Fur Industry

Fur Industry

 

a branch of light industry that processes raw fur and sheepskin and manufactures various fur products. In prerevolutionary Russia the fur industry was, for the most part, a seasonal handicraft. The first Russian fur factories were founded in the late 19th century. Most of the pelts were sold in their natural state, but a limited number were colored with vegetable dyes.

The Soviet fur industry was established during the prewar five-year plans (1929–40). Large new fur enterprises were built and old ones were modernized in Moscow, Kazan, Leningrad, and Kharkov and in Kirov Oblast. The Central Research Laboratory, which was renamed the All-Union Scientific Research Institute for the Fur Industry (VNIIMP) in 1943, was organized. Processing technology was perfected, and enterprises were outfitted with new equipment. In 1940 the output of the fur industry was 11 times greater than in 1928.

During the Great Patriotic War (1941–45) the fur industry provided the Soviet Army with warm clothing. In the postwar period a number of large enterprises and factories were built, including the Trud fur dressing and sewing factory of the Moscow industrial fur association, as well as dye factories for processing sheepskins in Bel’tsy (Moldavian SSR) and Kaunas (Lithuanian SSR). A number of enterprises were modernized. As a result of the upsurge in agriculture and the development of fur farming, there has been an increase in the processing of a number furs, especially mink, blue fox, silver fox, and rabbit, as well as Karakul and sheepskin. This has made possible a significant expansion in the manufacturing of fur goods. A recently developed and mastered technique for dressing sheepskins has improved the quality and external appearance of the goods and made it possible to offer a wider selection. In 1950, 33.5 percent of the total number of sheepskins were dressed, and in 1972, 59 percent.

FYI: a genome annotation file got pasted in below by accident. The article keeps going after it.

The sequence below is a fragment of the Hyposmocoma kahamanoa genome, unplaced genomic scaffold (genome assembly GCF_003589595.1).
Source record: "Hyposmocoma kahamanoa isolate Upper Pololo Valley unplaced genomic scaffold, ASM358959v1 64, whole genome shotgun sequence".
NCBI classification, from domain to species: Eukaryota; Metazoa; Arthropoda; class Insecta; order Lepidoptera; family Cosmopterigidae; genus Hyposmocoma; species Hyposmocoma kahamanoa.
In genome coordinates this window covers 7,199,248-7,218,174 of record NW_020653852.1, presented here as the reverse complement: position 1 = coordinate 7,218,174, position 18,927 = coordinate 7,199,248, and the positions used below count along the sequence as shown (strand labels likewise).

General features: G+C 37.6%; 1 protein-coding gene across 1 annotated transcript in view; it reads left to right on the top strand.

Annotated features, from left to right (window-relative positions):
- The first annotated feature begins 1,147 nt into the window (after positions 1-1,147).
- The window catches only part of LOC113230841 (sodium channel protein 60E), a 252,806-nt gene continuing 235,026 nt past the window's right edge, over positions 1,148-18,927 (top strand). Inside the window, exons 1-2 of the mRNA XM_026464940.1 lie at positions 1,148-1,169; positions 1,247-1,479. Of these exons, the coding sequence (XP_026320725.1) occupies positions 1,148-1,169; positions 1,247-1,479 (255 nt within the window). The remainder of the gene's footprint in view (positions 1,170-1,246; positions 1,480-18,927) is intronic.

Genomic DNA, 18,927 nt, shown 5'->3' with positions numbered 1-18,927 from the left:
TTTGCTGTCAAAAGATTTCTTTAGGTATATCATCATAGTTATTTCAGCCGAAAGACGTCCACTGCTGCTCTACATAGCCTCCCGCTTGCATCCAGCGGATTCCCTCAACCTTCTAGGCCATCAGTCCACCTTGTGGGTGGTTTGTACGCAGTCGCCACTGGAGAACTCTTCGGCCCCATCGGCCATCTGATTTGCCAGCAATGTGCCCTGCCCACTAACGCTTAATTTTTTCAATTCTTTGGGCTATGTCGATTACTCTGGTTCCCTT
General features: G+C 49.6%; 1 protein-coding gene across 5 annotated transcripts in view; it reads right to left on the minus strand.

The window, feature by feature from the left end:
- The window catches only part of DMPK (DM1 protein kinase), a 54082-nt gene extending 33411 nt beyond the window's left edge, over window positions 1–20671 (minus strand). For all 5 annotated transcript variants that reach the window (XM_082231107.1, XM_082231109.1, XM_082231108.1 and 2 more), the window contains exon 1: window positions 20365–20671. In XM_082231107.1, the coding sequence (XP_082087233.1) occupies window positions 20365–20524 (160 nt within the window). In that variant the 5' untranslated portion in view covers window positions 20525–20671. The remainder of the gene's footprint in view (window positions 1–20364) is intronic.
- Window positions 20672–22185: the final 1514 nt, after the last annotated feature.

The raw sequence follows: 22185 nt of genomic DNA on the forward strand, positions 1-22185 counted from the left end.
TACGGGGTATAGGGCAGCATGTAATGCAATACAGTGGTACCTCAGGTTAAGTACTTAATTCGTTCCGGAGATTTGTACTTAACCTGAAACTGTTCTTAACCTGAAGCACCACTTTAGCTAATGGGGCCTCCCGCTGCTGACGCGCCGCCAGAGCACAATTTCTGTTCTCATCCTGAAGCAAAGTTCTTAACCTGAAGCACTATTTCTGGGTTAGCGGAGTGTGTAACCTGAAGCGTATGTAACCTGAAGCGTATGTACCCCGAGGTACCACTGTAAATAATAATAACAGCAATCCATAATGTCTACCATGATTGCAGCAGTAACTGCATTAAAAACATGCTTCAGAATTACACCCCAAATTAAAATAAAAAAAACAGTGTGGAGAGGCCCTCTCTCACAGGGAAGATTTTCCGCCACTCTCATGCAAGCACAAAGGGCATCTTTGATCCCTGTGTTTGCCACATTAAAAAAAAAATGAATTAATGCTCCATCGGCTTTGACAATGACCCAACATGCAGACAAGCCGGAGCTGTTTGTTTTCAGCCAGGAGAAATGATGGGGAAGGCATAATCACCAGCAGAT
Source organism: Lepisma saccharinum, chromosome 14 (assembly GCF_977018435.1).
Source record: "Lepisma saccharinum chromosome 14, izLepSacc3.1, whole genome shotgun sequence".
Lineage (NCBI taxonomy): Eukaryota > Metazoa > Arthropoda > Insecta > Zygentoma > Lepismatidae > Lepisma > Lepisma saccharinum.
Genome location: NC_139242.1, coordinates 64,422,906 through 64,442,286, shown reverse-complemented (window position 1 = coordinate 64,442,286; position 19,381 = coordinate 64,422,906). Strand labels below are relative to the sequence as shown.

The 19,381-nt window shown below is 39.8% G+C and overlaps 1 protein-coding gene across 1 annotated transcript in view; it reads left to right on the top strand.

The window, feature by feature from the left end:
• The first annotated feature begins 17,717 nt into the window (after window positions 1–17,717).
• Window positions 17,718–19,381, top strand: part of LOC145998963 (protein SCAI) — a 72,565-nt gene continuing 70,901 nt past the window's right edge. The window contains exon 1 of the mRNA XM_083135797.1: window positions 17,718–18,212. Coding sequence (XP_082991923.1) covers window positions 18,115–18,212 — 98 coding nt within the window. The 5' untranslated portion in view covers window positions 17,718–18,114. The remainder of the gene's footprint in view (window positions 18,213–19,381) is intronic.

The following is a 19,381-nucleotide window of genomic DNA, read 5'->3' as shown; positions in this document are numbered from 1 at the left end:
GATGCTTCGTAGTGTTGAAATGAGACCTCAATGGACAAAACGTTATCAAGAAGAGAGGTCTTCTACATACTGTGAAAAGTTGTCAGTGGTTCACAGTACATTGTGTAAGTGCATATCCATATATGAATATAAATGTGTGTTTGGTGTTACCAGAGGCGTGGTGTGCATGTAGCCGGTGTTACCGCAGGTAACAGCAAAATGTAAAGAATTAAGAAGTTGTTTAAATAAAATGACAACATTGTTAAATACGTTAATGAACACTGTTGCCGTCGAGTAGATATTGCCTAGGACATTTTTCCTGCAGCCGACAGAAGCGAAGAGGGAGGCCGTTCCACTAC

The largest enterprises of the fur industry are located in the RSFSR, the Ukrainian SSR, the Lithuanian SSR, the Moldavian SSR, and the Kazakh SSR. Specialization, cooperation, and coordination in production have developed in the fur industry.

Between 1950 and 1972 the output of fur coats in the USSR increased from 196,700 to 339,000; the output of children’s coats, from 492,500 to 1,443,000; of collars, from 5,747,000 to 21,762,000; and of hats, from 7,772,000 to 30,672,000. Some raw furs, semifinished products, and fur goods are exported.

The plan for the development of the fur industry is aimed primarily at increasing the industry’s capacity and at producing collars and hats, the items that are in greatest demand. Enterprises of the fur industry will be modernized and technologically reequipped, production will be further mechanized, and the technology for processing raw fur and sheepskins with new dyes, detergents, auxiliary substances, and industrial enzymes will be improved. More items will be produced by the molding method with improved trimming materials. The production of fur fabrics will be expanded, and automated systems for controlling production will be developed and introduced.

The fur industry is also developing in foreign socialist countries—Bulgaria, Czechoslovakia, the German Democratic Republic, Hungary, Poland, and Rumania. Some of the fur products made in these countries are exported.

In the capitalist countries the fur industry is most highly developed in the USA, the Federal Republic of Germany, Great Britain, France, Italy, and Canada.

REFERENCES

Gosudarstvennyi piatiletnii plan razvitiia narodnogo khoziaistva SSSR na 1971–1975 gody. Moscow, 1972.
Razvitie mekhovoi promyshlennosti v SSSR. Moscow, 1958.
Kaplin, A. A. Sovetskaia pushnina. Moscow, 1962.
Novikov, E. M. Ekonomika, organizatsiia i planirovanie mekhovogo proizvodstva. Moscow, 1967.

S. A. KLOCHKOV and A. P. POTSELUEVA

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I was younger and perhaps not aware of how cruel the fur industry can be, and so I indulged.
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